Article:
EMERY P. DALESIO
RALEIGH, N.C. (AP) â¿¿ For more than two years, Danny Moses has been working as an assembly technician at a Goldsboro defense contractor. Then he found out that AAR Corp. really needed welders, and training for that job required a 90-day certificate program.
That sounded like a good deal, said Moses, 36, of Goldsboro.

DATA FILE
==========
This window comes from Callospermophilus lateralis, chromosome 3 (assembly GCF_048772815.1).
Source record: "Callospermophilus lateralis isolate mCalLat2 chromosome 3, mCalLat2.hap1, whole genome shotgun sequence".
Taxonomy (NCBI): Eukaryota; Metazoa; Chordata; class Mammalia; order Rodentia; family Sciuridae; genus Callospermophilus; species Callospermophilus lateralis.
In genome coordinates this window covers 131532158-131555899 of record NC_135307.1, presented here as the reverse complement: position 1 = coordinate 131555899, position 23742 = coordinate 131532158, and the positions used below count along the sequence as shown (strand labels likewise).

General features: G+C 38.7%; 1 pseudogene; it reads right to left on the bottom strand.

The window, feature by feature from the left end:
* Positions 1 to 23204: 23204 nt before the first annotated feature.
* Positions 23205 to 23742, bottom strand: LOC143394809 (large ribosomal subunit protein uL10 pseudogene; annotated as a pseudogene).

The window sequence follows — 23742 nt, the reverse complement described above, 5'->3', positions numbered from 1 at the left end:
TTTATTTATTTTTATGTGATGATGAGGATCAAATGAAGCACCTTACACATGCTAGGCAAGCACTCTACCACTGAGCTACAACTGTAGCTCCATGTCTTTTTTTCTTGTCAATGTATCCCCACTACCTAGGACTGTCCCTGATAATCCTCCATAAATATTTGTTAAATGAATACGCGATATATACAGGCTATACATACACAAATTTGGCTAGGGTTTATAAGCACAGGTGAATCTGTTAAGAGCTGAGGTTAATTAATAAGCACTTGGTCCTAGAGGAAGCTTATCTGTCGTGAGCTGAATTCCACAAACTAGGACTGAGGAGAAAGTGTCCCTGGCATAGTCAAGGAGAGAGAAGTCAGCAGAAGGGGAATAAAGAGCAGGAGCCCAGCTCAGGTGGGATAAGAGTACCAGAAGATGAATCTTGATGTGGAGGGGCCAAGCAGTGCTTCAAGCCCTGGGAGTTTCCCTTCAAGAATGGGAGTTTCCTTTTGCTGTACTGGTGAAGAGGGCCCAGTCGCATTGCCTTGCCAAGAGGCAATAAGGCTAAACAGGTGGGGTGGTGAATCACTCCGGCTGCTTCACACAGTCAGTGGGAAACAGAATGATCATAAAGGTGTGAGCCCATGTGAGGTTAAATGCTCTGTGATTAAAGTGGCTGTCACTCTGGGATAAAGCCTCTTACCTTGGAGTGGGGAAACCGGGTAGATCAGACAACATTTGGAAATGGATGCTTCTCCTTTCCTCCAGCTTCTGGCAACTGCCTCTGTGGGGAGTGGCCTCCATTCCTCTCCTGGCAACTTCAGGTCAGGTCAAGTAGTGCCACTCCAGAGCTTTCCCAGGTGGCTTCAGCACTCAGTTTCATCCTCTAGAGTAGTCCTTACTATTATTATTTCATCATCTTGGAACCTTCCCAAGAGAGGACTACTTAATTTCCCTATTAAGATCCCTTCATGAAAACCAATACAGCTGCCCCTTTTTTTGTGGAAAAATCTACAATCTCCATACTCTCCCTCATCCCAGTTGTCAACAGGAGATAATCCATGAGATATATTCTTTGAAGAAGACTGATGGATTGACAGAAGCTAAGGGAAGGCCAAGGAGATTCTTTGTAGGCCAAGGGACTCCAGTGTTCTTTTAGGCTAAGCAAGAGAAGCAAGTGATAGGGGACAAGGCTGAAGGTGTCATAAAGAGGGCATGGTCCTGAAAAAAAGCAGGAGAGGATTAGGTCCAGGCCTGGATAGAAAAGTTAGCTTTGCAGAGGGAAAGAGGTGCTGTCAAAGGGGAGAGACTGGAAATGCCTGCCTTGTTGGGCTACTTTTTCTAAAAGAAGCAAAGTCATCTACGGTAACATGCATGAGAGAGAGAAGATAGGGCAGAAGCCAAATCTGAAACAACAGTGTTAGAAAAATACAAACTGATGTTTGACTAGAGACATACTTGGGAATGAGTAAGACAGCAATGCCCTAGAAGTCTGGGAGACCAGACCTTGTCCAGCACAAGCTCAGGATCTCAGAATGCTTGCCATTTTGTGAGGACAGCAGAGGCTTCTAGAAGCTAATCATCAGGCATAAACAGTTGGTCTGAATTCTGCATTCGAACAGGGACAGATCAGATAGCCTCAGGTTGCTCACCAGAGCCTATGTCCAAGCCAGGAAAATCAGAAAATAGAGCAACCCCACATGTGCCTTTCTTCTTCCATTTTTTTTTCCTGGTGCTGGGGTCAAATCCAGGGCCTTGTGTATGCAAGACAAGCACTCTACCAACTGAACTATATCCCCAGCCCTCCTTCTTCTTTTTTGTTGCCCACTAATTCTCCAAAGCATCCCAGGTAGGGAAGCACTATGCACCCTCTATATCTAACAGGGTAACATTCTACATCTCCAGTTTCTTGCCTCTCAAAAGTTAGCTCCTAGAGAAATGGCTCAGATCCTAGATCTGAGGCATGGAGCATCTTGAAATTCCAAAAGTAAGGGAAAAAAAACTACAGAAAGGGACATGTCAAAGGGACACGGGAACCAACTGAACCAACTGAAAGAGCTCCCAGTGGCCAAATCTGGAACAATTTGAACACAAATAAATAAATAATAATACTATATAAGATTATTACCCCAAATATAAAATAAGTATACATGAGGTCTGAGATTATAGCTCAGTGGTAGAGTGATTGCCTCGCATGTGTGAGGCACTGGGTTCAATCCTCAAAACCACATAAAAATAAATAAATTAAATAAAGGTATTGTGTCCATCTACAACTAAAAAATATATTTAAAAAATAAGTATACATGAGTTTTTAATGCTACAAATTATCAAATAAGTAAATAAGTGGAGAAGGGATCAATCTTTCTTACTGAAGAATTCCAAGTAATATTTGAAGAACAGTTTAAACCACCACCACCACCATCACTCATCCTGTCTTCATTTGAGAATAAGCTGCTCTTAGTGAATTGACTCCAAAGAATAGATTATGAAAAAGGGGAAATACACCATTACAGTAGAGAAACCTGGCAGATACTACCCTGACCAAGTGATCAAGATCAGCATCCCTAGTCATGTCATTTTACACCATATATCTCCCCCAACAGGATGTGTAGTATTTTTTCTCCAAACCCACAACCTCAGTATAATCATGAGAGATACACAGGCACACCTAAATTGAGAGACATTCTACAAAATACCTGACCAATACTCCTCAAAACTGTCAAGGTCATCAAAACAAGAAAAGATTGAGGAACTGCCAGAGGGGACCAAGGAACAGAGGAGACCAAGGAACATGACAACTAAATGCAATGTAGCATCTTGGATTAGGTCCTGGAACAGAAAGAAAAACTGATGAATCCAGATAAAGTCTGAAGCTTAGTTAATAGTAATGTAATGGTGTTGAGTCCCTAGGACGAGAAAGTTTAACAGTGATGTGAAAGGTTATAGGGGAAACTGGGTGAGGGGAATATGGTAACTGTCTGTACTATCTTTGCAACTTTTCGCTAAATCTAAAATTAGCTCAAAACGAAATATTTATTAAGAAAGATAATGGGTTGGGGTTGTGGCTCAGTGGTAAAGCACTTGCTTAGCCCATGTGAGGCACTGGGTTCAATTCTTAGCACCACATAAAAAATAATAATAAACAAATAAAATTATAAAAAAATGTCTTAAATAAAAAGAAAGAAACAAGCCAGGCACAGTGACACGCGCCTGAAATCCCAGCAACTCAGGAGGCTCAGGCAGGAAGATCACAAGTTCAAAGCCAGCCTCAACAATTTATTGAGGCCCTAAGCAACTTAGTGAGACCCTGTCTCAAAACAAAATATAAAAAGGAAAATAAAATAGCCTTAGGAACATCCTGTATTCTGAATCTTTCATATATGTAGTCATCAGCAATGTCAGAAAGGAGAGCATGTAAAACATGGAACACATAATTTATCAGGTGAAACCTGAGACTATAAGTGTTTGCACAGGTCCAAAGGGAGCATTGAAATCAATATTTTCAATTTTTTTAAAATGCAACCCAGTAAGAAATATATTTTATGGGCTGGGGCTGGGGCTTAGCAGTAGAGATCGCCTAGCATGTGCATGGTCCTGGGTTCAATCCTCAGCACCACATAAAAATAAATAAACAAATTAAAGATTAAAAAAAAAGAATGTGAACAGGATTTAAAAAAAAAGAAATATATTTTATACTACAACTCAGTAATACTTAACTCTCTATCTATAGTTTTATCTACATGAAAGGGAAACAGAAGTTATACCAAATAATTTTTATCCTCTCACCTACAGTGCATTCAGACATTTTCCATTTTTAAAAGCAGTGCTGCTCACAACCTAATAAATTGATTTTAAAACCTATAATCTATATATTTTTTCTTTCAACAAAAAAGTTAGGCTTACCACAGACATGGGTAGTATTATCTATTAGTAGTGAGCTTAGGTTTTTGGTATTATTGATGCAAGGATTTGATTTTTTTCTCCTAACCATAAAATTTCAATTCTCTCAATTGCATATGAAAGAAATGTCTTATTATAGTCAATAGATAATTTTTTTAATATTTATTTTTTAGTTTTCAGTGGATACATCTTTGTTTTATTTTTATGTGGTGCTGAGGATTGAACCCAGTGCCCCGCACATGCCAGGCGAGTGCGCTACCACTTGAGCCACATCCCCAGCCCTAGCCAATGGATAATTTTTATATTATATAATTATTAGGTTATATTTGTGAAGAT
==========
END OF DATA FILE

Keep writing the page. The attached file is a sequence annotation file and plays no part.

"The main thing was money, but I love a challenge," Moses said. "Anything I could do working with my hands, I love it."AAR's CEO David Storch visited the company's Goldsboro plant Thursday to draw attention to what Moses represents â¿¿ good jobs are available now to workers who earn the specific technical skills and certifications some employers need. The parts and service supplier for military and commercial aircraft has 600 job vacancies nationwide for aircraft mechanics, welders, painters, machine operators and other positions. It needed to hire 100 certified welders in Goldsboro by the end of this year to meet production targets. AAR worked with North Carolina community colleges to train workers in 90 days for a welding certification that qualified them to work on making specialized aircraft cargo containers that transport military kitchens, sleeping quarters and water treatment gear. Manufacturing companies are struggling to fill a need for workers who have technical knowledge and skills that don't require a university degree, Storch said. "There's a tendency in our country to put a lot of emphasis around a four-year college degree. But you know, there's a lot of four-year-college-degreed people out there without jobs," he said. "If you look at my company, I've got all the four-year-college-degreed people I need. What I need is these mid-skills positions to be filled so I can produce product that people actually want to buy." The so-called skills gap that retards AAR from peak production is a national problem biting manufacturers as they replace unskilled workers with automation. The tasks that still require human hands require technical skills lacking even though millions are unemployed and desperate.